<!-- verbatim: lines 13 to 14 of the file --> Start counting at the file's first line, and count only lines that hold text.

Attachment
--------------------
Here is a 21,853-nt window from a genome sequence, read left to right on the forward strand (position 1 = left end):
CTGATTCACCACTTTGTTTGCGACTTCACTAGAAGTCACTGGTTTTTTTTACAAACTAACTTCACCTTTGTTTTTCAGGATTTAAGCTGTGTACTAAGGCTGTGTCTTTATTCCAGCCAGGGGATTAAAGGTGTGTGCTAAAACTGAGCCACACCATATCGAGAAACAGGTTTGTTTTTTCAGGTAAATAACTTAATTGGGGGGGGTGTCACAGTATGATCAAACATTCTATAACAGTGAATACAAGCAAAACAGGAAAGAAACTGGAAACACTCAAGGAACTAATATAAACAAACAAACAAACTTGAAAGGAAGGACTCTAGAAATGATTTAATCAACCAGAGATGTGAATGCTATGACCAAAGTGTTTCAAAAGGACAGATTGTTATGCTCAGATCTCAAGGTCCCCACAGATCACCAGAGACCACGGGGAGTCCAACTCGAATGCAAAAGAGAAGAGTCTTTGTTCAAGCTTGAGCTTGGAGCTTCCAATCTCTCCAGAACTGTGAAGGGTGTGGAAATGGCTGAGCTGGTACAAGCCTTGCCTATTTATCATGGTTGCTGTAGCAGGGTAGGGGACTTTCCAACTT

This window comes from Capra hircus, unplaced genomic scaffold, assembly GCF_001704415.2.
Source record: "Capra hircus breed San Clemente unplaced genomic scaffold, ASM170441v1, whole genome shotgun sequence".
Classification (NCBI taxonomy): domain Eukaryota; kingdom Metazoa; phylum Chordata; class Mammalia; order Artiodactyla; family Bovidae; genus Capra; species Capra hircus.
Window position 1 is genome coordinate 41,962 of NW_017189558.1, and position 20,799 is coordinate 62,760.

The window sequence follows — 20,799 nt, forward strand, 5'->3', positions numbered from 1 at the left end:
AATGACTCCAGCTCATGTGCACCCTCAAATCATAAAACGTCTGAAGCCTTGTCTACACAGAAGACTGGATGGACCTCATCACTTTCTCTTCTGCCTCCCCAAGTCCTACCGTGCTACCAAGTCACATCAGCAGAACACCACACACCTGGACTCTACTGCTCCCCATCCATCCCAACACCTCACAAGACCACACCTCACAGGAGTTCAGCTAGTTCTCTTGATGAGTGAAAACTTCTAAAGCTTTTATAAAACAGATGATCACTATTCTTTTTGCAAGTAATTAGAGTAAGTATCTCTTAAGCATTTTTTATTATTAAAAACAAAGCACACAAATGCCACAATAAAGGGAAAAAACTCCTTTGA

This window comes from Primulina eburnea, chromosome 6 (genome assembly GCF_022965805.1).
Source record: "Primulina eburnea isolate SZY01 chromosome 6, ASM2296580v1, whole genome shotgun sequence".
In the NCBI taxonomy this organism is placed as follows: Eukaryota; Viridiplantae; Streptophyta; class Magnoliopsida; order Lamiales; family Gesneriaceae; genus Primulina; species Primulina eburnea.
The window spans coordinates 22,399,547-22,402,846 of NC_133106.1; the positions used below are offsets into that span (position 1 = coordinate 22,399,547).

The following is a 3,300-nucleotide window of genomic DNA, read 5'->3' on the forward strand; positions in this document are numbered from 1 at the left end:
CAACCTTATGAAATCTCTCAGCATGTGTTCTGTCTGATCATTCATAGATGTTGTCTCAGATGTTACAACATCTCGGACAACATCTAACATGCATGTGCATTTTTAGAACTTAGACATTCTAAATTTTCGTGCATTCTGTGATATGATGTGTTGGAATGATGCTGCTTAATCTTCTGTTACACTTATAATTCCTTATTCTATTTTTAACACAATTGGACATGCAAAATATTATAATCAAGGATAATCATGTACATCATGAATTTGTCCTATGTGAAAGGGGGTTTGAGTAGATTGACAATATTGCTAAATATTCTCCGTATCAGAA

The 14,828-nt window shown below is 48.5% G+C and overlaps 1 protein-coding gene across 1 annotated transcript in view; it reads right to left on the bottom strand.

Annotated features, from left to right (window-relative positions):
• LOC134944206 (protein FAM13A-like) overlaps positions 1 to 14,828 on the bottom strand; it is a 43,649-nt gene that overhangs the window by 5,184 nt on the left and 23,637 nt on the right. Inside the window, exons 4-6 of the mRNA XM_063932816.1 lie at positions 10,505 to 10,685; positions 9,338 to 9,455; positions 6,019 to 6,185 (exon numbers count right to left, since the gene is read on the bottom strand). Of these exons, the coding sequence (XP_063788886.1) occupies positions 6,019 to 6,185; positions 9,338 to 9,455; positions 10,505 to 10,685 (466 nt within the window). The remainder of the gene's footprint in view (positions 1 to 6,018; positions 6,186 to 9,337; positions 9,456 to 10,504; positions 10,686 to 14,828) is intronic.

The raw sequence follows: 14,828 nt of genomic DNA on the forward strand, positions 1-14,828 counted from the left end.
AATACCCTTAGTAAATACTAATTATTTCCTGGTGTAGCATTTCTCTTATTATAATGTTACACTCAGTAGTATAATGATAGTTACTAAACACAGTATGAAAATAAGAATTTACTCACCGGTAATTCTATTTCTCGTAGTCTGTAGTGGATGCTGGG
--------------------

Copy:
The following is a 3,300-nucleotide window of genomic DNA, read 5'->3' on the forward strand; positions in this document are numbered from 1 at the left end:
CAACCTTATGAAATCTCTCAGCATGTGTTCTGTCTGATCATTCATAGATGTTGTCTCAGATGTTACAACATCTCGGACAACATCTAACATGCATGTGCATTTTTAGAACTTAGACATTCTAAATTTTCGTGCATTCTGTGATATGATGTGTTGGAATGATGCTGCTTAATCTTCTGTTACACTTATAATTCCTTATTCTATTTTTAACACAATTGGACATGCAAAATATTATAATCAAGGATAATCATGTACATCATGAATTTGTCCTATGTGAAAGGGGGTTTGAGTAGATTGACAATATTGCTAAATATTCTCCGTATCAGAA